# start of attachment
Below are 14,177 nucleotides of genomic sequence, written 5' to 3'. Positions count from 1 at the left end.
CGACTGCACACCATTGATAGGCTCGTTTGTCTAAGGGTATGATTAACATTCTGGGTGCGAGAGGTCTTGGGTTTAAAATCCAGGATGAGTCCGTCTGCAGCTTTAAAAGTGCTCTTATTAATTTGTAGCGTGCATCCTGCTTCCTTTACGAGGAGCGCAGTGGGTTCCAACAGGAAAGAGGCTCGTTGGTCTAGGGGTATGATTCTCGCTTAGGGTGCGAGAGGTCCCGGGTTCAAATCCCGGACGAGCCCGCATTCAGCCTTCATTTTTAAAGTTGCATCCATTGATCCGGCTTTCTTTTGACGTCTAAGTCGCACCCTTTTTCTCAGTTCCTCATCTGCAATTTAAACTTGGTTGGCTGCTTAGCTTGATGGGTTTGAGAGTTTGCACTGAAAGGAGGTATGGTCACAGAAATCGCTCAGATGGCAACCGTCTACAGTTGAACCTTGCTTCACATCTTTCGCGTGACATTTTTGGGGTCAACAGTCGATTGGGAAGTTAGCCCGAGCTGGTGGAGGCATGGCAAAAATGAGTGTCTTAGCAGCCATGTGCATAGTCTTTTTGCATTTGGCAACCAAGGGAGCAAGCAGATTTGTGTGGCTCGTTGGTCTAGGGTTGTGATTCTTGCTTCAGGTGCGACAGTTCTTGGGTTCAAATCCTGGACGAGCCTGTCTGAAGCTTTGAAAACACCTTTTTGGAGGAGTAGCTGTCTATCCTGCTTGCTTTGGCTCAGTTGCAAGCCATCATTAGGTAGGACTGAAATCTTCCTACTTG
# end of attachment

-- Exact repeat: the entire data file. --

Below are 14,177 nucleotides of genomic sequence, written 5' to 3'. Positions count from 1 at the left end.
CGACTGCACACCATTGATAGGCTCGTTTGTCTAAGGGTATGATTAACATTCTGGGTGCGAGAGGTCTTGGGTTTAAAATCCAGGATGAGTCCGTCTGCAGCTTTAAAAGTGCTCTTATTAATTTGTAGCGTGCATCCTGCTTCCTTTACGAGGAGCGCAGTGGGTTCCAACAGGAAAGAGGCTCGTTGGTCTAGGGGTATGATTCTCGCTTAGGGTGCGAGAGGTCCCGGGTTCAAATCCCGGACGAGCCCGCATTCAGCCTTCATTTTTAAAGTTGCATCCATTGATCCGGCTTTCTTTTGACGTCTAAGTCGCACCCTTTTTCTCAGTTCCTCATCTGCAATTTAAACTTGGTTGGCTGCTTAGCTTGATGGGTTTGAGAGTTTGCACTGAAAGGAGGTATGGTCACAGAAATCGCTCAGATGGCAACCGTCTACAGTTGAACCTTGCTTCACATCTTTCGCGTGACATTTTTGGGGTCAACAGTCGATTGGGAAGTTAGCCCGAGCTGGTGGAGGCATGGCAAAAATGAGTGTCTTAGCAGCCATGTGCATAGTCTTTTTGCATTTGGCAACCAAGGGAGCAAGCAGATTTGTGTGGCTCGTTGGTCTAGGGTTGTGATTCTTGCTTCAGGTGCGACAGTTCTTGGGTTCAAATCCTGGACGAGCCTGTCTGAAGCTTTGAAAACACCTTTTTGGAGGAGTAGCTGTCTATCCTGCTTGCTTTGGCTCAGTTGCAAGCCATCATTAGGTAGGACTGAAATCTTCCTACTTG